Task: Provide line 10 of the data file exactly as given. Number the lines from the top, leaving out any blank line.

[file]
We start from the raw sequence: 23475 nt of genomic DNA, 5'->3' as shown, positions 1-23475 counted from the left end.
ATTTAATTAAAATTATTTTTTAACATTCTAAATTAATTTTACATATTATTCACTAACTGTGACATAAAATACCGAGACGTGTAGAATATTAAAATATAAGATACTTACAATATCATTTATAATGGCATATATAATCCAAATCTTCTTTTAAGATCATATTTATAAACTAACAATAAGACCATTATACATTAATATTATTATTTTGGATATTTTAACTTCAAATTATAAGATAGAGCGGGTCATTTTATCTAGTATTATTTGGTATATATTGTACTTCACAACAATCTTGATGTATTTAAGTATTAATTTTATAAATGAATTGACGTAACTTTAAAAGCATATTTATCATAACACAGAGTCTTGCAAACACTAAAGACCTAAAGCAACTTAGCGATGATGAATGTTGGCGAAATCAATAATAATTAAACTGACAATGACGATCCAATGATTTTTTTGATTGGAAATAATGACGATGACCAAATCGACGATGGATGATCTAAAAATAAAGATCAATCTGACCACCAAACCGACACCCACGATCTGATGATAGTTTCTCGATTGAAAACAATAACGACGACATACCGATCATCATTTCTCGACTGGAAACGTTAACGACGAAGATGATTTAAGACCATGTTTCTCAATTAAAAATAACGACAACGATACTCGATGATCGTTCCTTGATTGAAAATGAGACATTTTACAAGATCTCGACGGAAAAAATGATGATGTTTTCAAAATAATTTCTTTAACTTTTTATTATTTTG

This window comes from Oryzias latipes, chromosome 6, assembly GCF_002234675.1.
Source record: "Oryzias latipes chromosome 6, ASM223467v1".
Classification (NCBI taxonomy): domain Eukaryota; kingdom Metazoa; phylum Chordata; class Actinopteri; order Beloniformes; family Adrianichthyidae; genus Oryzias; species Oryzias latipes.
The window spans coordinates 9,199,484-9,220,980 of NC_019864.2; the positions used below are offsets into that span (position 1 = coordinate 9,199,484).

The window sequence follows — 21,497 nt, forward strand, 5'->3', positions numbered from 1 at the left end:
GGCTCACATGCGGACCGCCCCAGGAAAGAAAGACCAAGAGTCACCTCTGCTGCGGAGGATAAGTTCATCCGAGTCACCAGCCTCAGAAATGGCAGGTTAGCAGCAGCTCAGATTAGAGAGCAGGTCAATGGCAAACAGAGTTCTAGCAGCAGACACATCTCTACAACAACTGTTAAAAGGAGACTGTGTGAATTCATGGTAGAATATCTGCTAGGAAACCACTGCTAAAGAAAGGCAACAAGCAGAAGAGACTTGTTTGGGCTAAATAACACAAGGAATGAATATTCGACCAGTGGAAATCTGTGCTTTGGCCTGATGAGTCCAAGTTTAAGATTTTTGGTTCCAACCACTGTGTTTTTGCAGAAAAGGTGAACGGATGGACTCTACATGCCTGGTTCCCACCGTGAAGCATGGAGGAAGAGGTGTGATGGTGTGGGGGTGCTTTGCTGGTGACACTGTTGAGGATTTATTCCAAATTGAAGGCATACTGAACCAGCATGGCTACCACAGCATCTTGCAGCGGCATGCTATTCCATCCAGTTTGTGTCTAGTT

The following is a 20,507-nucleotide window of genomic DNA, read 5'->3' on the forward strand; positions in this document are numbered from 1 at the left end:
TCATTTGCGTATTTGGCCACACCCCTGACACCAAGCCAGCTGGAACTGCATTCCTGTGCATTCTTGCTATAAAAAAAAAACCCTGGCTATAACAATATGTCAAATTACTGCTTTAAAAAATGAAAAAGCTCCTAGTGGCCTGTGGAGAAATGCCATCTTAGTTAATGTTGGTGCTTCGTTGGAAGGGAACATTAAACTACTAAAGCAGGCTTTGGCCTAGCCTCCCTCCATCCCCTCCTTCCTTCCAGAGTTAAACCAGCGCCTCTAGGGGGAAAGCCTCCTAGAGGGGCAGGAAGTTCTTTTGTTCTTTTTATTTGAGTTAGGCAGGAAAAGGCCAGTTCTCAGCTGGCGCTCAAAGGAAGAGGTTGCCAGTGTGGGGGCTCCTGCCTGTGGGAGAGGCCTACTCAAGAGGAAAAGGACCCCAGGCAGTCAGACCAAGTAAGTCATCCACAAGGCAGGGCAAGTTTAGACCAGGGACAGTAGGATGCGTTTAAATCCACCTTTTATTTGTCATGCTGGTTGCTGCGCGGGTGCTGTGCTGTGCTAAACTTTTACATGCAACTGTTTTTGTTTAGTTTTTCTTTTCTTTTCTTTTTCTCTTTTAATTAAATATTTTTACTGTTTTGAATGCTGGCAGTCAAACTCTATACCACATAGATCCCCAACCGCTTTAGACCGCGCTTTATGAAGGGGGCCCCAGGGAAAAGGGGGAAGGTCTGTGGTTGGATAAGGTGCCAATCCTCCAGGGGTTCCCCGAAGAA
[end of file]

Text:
TCATTTGCGTATTTGGCCACACCCCTGACACCAAGCCAGCTGGAACTGCATTCCTGTGCATTCTTGCTATAAAAAAAAAACCCTGGCTATAACAATATGTCAAATTACTGCTTTAAAAAATGAAAAAGCTCCTAGTGGCCTGTGGAGAAATGCCATCTTAGTTAATGTTGGTGCTTCGTTGGAAGGGAACATTAAACTACTAAAGCAGGCTTTGGCCTAGCCTCCCTCCATCCCCTCCTTCCTTCCAGAGTTAAACCAGCGCCTCTAGGGGGAAAGCCTCCTAGAGGGGCAGGAAGTTCTTTTGTTCTTTTTATTTGAGTTAGGCAGGAAAAGGCCAGTTCTCAGCTGGCGCTCAAAGGAAGAGGTTGCCAGTGTGGGGGCTCCTGCCTGTGGGAGAGGCCTACTCAAGAGGAAAAGGACCCCAGGCAGTCAGACCAAGTAAGTCATCCACAAGGCAGGGCAAGTTTAGACCAGGGACAGTAGGATGCGTTTAAATCCACCTTTTATTTGTCATGCTGGTTGCTGCGCGGGTGCTGTGCTGTGCTAAACTTTTACATGCAACTGTTTTTGTTTAGTTTTTCTTTTCTTTTCTTTTTCTCTTTTAATTAAATATTTTTACTGTTTTGAATGCTGGCAGTCAAACTCTATACCACATAGATCCCCAACCGCTTTAGACCGCGCTTTATGAAGGGGGCCCCAGGGAAAAGGGGGAAGGTCTGTGGTTGGATAAGGTGCCAATCCTCCAGGGGTTCCCCGAAGAA